unit

**Unit Five: Building Assessment into Teaching and Learning**

**From the module: Teaching and Learning Mathematics in Diverse Classrooms**

**South African Institute for Distance Education (SAIDE)**

Copyright

**© South African Institute for Distance Education (SAIDE), 2008**

The work is licensed under the **Creative Commons Attribution-Non-commercial-Share Alike 2.5 South AfricaLicense**. To view a copy of this license, visit

**South African Institute for Distance Education (SAIDE)**

Box 31822

Braamfontein

2017

South Africa

Fax: +27114032814

E-mail:

Website:

If you do notsee your institute’s name (and school/department, if applicable) below, go back to the first page and follow the help instructions “**Before going to the next page!**”at the bottom of this page.

**Acknowledgements**

The South African Institute for Distance Education (SAIDE)wishes to thank those below:

**For adapting and revising the module:**

- Ingrid Sapire – writer
- Tony Mays – writer
- Commonwealth of Learning (COL) – for the OER instructional design template
- Andre Plant – for the illustrations
- Tessa Welch – project manager

**For participation in preparing and piloting the module**

- Judith Inglis (University of the Witwatersrand)
- Sam Kaheru / Nicholas Muthambi (University of Venda)
- Sharon Mc Auliffe (CapePeninsulaUniversity of Technology)
- Ronel Paulsen / Barbara Posthuma (University of South Africa)
- Tom Penlington (RUMEP at RhodesUniversity)
- Thelma Rosenberg / Sally Hobden(University of KwaZulu-Natal)
- Ingrid Sapire (RADMASTE at the University of the Witwatersrand)
- Marinda van Zyl / Lonnie King (NelsonMandelaMetropolitanUniversity)

**For permission to adapt the following study guide for the module**

UNISA (2006).

*Learning and teaching of Intermediate and Senior Mathematics(ACE ME1-C).*Pretoria: UNISA

**For permission to use in Unit Five**

- UNISA (2006). Study Units 7 to 10:
*Learning and Teaching of Intermediate and Senior Phase Mathematics*.

- MM French (1979).
*Tutorials for Teachers in Training Book 7*

- RADMASTE Centre, University of the Witwatersrand (2005). Data Handling and Probability (EDUC 187) Chapters 3, 8 and 9.

**Unit Five: Building Assessment into Teaching and Learning**

Contents

**How the unit fits into the module**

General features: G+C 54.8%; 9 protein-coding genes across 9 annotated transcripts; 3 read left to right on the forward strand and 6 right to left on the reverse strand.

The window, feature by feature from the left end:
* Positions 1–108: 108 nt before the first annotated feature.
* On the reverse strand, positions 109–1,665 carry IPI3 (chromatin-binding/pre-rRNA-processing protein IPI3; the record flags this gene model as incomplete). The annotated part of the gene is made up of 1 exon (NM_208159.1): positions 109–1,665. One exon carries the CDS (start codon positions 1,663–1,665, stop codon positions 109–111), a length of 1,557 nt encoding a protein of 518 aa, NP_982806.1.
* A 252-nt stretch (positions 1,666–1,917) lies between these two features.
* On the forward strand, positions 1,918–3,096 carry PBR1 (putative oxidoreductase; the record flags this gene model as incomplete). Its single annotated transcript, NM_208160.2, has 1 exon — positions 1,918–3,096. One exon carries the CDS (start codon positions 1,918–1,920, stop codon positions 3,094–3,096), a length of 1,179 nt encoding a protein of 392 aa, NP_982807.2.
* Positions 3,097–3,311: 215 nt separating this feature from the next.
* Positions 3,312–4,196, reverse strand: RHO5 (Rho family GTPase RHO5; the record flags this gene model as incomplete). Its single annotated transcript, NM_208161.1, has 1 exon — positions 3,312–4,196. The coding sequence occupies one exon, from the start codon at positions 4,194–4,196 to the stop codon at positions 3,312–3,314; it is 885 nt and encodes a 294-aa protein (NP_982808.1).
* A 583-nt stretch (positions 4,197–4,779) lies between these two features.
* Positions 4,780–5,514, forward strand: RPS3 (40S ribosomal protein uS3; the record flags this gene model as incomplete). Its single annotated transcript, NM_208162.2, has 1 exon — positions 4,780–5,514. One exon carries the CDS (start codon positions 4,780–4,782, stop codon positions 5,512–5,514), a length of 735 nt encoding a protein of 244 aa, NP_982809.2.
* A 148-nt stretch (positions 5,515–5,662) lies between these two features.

Overview of content of module......

How this unit is structured......

**Unit Five: Building assessment into teaching and learning**

Welcome......

Unit outcomes......

Introduction......

Why assess?......

The purposes of assessment in outcomes-based education......

Continuous assessment......

When to assess?......

An example of assessment before teaching and learning......

What to assess?......

Assessing outcomes......

Assessing for reasoning, understanding, and problem solving......

Reflecting on what to assess through the teaching of data handling......

How to assess?......

The phases of assessment......

Assessment methods, tools and techniques......

Methods of assessment......

Self assessment......

Peer or group assessment......

Observation......

Performance-based tasks......

Tools for assessment......

Portfolios......

Rubrics......

How to interpret the results of assessment?......

Three points of reference......

Self-referencing......

Criterion-referencing......

Norm-referencing......

How to report?......

Self assessment......

References......

/**Unit Five: Building Assessment into Teaching and Learning**

## How the unit fits into the module

### Overview of content of module

The module *Teaching and Learning Mathematics in Diverse Classrooms*is intended as a guide to teaching mathematics for in-service teachers in primary schools. It is informed by the inclusive education policy (Education White Paper 6 Special Needs Education, 2001) and supports teachers in dealing with the diversity of learners in South African classrooms.

In order to teach mathematics in South Africa today, teachers need an awareness of where we (the teachers and the learners) have come from as well as where we are going. Key questions are:

Where will the journey of mathematics education take our learners? How can we help them?

To help learners, we need to be able to answer a few key questions:

- What is mathematics? What is mathematics learning and teaching in South Africa about today?
- How does mathematical learning take place?
- How can we teach mathematics effectively, particularly in diverse classrooms?
- What is ‘basic’ in mathematics? What is the fundamental mathematical knowledge that all learners need, irrespective of the level of mathematics learning they will ultimately achieve?